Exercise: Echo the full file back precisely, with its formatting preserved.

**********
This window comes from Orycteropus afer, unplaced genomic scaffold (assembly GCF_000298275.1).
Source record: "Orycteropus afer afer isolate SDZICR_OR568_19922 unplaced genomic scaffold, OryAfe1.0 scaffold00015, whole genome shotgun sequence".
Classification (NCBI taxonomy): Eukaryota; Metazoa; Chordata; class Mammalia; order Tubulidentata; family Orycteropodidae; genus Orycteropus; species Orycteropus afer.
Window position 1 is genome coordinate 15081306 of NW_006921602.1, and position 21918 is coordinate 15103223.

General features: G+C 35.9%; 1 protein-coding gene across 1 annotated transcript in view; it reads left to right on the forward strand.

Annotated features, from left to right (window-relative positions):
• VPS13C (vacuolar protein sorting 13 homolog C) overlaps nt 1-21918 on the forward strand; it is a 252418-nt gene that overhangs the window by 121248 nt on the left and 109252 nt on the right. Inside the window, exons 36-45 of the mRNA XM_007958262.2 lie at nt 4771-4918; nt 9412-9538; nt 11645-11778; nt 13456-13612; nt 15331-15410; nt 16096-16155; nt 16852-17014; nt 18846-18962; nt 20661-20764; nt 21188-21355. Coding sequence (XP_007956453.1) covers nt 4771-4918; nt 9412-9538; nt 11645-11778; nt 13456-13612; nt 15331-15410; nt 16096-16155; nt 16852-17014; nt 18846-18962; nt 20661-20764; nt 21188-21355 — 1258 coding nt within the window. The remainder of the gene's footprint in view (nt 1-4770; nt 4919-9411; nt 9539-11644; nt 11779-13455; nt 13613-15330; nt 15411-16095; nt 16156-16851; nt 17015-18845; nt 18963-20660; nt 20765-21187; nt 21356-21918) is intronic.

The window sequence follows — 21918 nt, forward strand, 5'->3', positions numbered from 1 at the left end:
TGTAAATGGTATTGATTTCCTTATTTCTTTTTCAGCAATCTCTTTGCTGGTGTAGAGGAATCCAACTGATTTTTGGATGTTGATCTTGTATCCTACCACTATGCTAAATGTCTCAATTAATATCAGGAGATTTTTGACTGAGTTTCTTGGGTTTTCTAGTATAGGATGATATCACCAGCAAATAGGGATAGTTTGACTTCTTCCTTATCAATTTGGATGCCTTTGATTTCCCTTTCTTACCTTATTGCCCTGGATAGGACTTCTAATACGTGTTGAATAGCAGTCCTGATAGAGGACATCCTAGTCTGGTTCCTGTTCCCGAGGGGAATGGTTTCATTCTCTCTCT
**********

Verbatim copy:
This window comes from Orycteropus afer, unplaced genomic scaffold (assembly GCF_000298275.1).
Source record: "Orycteropus afer afer isolate SDZICR_OR568_19922 unplaced genomic scaffold, OryAfe1.0 scaffold00015, whole genome shotgun sequence".
Classification (NCBI taxonomy): Eukaryota; Metazoa; Chordata; class Mammalia; order Tubulidentata; family Orycteropodidae; genus Orycteropus; species Orycteropus afer.
Window position 1 is genome coordinate 15081306 of NW_006921602.1, and position 21918 is coordinate 15103223.

General features: G+C 35.9%; 1 protein-coding gene across 1 annotated transcript in view; it reads left to right on the forward strand.

Annotated features, from left to right (window-relative positions):
• VPS13C (vacuolar protein sorting 13 homolog C) overlaps nt 1-21918 on the forward strand; it is a 252418-nt gene that overhangs the window by 121248 nt on the left and 109252 nt on the right. Inside the window, exons 36-45 of the mRNA XM_007958262.2 lie at nt 4771-4918; nt 9412-9538; nt 11645-11778; nt 13456-13612; nt 15331-15410; nt 16096-16155; nt 16852-17014; nt 18846-18962; nt 20661-20764; nt 21188-21355. Coding sequence (XP_007956453.1) covers nt 4771-4918; nt 9412-9538; nt 11645-11778; nt 13456-13612; nt 15331-15410; nt 16096-16155; nt 16852-17014; nt 18846-18962; nt 20661-20764; nt 21188-21355 — 1258 coding nt within the window. The remainder of the gene's footprint in view (nt 1-4770; nt 4919-9411; nt 9539-11644; nt 11779-13455; nt 13613-15330; nt 15411-16095; nt 16156-16851; nt 17015-18845; nt 18963-20660; nt 20765-21187; nt 21356-21918) is intronic.

The window sequence follows — 21918 nt, forward strand, 5'->3', positions numbered from 1 at the left end:
TGTAAATGGTATTGATTTCCTTATTTCTTTTTCAGCAATCTCTTTGCTGGTGTAGAGGAATCCAACTGATTTTTGGATGTTGATCTTGTATCCTACCACTATGCTAAATGTCTCAATTAATATCAGGAGATTTTTGACTGAGTTTCTTGGGTTTTCTAGTATAGGATGATATCACCAGCAAATAGGGATAGTTTGACTTCTTCCTTATCAATTTGGATGCCTTTGATTTCCCTTTCTTACCTTATTGCCCTGGATAGGACTTCTAATACGTGTTGAATAGCAGTCCTGATAGAGGACATCCTAGTCTGGTTCCTGTTCCCGAGGGGAATGGTTTCATTCTCTCTCT